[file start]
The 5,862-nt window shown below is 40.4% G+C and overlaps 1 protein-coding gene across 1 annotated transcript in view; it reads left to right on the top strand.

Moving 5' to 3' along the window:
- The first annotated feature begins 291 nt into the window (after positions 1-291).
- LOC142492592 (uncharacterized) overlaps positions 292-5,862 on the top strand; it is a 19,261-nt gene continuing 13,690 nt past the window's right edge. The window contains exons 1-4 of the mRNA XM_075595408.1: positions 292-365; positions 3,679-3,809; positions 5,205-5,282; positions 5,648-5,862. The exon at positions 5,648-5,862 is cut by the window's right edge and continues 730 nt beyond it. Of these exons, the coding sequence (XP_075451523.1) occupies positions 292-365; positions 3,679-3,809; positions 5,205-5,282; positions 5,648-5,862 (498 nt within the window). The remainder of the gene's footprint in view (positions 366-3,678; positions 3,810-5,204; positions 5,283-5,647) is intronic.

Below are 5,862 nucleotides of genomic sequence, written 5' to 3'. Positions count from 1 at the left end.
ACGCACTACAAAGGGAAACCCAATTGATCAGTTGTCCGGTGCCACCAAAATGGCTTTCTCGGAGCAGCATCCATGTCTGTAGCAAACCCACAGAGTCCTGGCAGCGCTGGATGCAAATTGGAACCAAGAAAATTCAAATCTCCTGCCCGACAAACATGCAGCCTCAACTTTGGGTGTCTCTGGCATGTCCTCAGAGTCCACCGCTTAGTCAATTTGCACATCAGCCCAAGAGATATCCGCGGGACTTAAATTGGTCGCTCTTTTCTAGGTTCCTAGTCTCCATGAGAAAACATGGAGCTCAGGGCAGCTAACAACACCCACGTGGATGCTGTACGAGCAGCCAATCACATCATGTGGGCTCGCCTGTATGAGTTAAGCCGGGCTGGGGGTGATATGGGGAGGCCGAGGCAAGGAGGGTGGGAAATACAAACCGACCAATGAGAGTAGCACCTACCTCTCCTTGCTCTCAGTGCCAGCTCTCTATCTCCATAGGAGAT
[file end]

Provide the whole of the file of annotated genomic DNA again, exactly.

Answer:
The 5,862-nt window shown below is 40.4% G+C and overlaps 1 protein-coding gene across 1 annotated transcript in view; it reads left to right on the top strand.

Moving 5' to 3' along the window:
- The first annotated feature begins 291 nt into the window (after positions 1-291).
- LOC142492592 (uncharacterized) overlaps positions 292-5,862 on the top strand; it is a 19,261-nt gene continuing 13,690 nt past the window's right edge. The window contains exons 1-4 of the mRNA XM_075595408.1: positions 292-365; positions 3,679-3,809; positions 5,205-5,282; positions 5,648-5,862. The exon at positions 5,648-5,862 is cut by the window's right edge and continues 730 nt beyond it. Of these exons, the coding sequence (XP_075451523.1) occupies positions 292-365; positions 3,679-3,809; positions 5,205-5,282; positions 5,648-5,862 (498 nt within the window). The remainder of the gene's footprint in view (positions 366-3,678; positions 3,810-5,204; positions 5,283-5,647) is intronic.

Below are 5,862 nucleotides of genomic sequence, written 5' to 3'. Positions count from 1 at the left end.
ACGCACTACAAAGGGAAACCCAATTGATCAGTTGTCCGGTGCCACCAAAATGGCTTTCTCGGAGCAGCATCCATGTCTGTAGCAAACCCACAGAGTCCTGGCAGCGCTGGATGCAAATTGGAACCAAGAAAATTCAAATCTCCTGCCCGACAAACATGCAGCCTCAACTTTGGGTGTCTCTGGCATGTCCTCAGAGTCCACCGCTTAGTCAATTTGCACATCAGCCCAAGAGATATCCGCGGGACTTAAATTGGTCGCTCTTTTCTAGGTTCCTAGTCTCCATGAGAAAACATGGAGCTCAGGGCAGCTAACAACACCCACGTGGATGCTGTACGAGCAGCCAATCACATCATGTGGGCTCGCCTGTATGAGTTAAGCCGGGCTGGGGGTGATATGGGGAGGCCGAGGCAAGGAGGGTGGGAAATACAAACCGACCAATGAGAGTAGCACCTACCTCTCCTTGCTCTCAGTGCCAGCTCTCTATCTCCATAGGAGAT